- Some would-be sellers in the AL are thinking twice, while the defending champions are looking at a narrow path to the playoffs.
In the world of season-long interleague play, now in its fifth year, there’s less significant difference than ever between MLB’s leagues. We still have the DH, a reliable source of impassioned debate after all these years, but even that difference may be on the way out. Any divide between American and National leagues now is mostly due to luck, but it can still occasionally manifest in dramatic ways. Such is the case this year. If you are a mediocre baseball team, you want to be in the American League. (…No, not because of the DH. Hush, NL fans.)
Look at two teams having somewhat disappointing seasons, each finishing play on Wednesday at .500. The Royals, despite everything that has gone wrong for them this season, are two and a half games out of the division lead and two games out of a wild card spot. The Cubs are one game out of the division lead… and nine games out of a wild card spot.
The difference in their outlooks is, of course, the difference between playing in the NL and the AL in 2017. The Royals, according to their Pythagorean W-L (33-42), have been somewhat lucky this year in the way their hits and runs were distributed—but they’ve also been fortunate to play in the AL where, through the luck of the draw, parity has created an astonishingly broad, CinemaScope playoff picture.
Almost every American League team is still in the running—whether they really want to be or not. The White Sox sold off much of their major league talent to stockpile prospects who are expected to contribute a few years from now, yet despite their best efforts they are only seven games out of a playoff spot (and as recently as last week, they were 3.5 games out). Only two other AL teams are more than 3.5 games out of a wild card spot: The A’s (5.5) and the Tigers (6.5). The Royals have a core of players approaching free agency, at least some if not most of whom they will not be able to re-sign: Eric Hosmer, Mike Moustakas, Lorenzo Cain, Alcides Escobar. In many ways, it would likely be better for the franchise to be sellers at the deadline so they could restock with that in mind. But however flawed your team and however limited your chances—Baseball Prospectus’s playoff odds currently give the Royals a 7.9% shot at the postseason—can you in good conscience punt on the season when you’re two games out?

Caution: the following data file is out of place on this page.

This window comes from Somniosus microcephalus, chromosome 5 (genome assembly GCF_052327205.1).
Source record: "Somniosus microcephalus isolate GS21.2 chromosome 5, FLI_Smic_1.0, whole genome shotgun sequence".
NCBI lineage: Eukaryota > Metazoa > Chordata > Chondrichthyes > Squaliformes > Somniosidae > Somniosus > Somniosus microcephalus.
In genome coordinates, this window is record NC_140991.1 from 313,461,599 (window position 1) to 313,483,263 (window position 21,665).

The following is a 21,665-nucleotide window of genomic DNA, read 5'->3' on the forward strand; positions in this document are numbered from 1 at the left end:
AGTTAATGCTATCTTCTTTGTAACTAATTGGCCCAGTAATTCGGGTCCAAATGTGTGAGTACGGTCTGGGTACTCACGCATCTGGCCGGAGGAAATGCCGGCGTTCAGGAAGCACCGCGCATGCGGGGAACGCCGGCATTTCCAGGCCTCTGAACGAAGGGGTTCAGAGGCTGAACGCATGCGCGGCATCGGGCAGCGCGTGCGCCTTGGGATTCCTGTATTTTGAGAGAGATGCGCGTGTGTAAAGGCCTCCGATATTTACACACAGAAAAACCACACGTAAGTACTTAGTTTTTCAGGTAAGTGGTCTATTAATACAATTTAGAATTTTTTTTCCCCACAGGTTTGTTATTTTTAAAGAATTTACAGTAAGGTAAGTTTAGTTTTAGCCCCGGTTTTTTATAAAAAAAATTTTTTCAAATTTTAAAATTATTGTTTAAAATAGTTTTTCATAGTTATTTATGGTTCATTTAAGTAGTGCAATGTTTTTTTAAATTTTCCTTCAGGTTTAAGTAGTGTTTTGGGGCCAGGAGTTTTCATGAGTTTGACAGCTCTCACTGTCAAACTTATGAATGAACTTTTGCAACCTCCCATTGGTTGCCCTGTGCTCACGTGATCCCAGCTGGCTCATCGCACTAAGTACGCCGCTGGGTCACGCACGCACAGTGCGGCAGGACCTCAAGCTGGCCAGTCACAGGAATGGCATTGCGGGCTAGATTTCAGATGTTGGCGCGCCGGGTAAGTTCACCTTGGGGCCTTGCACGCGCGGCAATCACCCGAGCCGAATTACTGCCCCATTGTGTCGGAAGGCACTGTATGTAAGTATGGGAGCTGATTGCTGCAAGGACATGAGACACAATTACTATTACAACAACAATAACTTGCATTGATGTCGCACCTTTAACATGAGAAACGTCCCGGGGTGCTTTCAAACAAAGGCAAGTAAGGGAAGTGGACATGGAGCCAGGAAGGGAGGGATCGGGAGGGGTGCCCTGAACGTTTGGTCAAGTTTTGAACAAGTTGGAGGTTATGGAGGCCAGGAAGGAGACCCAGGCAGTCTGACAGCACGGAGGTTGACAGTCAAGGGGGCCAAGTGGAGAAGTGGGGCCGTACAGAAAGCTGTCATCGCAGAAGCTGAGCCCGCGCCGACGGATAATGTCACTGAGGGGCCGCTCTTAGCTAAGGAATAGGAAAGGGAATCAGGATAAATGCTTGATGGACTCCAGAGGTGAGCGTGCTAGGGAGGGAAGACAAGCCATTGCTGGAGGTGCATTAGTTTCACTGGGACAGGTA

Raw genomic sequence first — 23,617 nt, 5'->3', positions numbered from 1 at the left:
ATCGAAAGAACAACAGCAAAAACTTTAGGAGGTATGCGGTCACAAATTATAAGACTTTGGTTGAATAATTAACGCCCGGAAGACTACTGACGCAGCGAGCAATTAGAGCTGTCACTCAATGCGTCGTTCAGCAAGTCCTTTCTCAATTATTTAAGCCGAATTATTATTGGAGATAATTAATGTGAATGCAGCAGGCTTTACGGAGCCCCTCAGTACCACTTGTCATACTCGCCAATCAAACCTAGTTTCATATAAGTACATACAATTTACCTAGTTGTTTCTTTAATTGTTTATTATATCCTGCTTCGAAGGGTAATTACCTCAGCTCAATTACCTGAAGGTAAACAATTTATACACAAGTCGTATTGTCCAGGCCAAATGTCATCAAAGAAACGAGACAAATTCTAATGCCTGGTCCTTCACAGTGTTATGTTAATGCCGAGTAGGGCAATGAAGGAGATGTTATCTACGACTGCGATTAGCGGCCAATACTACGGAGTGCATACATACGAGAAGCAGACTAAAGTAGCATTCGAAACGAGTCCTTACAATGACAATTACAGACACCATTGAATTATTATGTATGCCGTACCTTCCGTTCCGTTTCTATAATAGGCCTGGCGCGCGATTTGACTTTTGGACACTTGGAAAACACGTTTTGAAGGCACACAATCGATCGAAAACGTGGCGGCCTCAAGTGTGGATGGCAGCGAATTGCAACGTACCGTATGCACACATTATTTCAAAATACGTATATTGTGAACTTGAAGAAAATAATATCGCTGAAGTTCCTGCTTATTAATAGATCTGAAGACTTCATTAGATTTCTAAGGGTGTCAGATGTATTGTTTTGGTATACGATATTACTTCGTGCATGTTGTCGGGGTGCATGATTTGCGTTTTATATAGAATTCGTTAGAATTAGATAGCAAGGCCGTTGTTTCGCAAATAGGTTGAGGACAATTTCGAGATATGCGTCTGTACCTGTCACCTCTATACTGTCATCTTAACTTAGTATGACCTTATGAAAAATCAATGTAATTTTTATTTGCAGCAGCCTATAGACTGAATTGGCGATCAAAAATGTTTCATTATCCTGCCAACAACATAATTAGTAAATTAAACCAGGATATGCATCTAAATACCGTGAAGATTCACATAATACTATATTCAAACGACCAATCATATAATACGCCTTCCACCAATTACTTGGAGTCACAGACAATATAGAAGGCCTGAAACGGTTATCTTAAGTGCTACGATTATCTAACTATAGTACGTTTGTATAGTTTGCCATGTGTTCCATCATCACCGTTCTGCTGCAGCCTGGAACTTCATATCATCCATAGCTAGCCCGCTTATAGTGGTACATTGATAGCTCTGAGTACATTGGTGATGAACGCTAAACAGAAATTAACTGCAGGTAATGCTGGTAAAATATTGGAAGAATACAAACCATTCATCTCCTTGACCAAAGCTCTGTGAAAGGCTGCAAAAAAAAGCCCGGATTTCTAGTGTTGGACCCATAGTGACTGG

In the NL, on the other hand, rebuilding teams—most notably the Phillies (26-51) and the Padres (31-46)—have had no difficulty remaining out of contention. The Reds (33-44) were not expected to compete and, despite a nice start, they won’t; the Giants were expected to compete but somehow are 30-51, a slow-motion disaster grislier than anything the AL currently has to offer.
While the NL’s worst teams are also worse than the AL’s, their best teams, as a group, are also better. Four NL teams—the Dodgers, Nationals, Diamondbacks and Rockies—have a winning percentage of .580 or higher, a 94 win pace. In the AL, only the Astros can say the same. The vast majority of teams now find themselves in a vast middle.
This time a year ago, no .500 teams were so close to the division lead as the Royals now find themselves. Ditto 2015. The Marlins in 2014 and the 2012 Indians are the only other instance of this, at this point in the season, since the second wild card was added in 2012. This is an arbitrary cutoff, but the point is that the position not just the Royals but teams like the Mariners (39-41, three games out of a wild card), Orioles (38-39, 2.5 out) and Blue Jays (37-40, 3.5 out) find themselves in is still fairly unusual: at or below .500 yet still, at least by the standings, very much alive. As we’ve seen over and over in the wild card era, once you get to the postseason—however you get there—anything can happen.
Some of those teams are more in contention than others. On Wednesday BP gave the Mariners a 21.8% chance at the playoffs (a figure that might surprise even some of Seattle’s most loyal fans), the Blue Jays an 8.3% chance and the Orioles 6.7%. Those are estimates, and you can quibble with them plenty, but in the end a number of AL teams are going to have to make some very tough choices at the July 31 trade deadline. Still, it’s a tough choice that many NL teams only wish they got to make.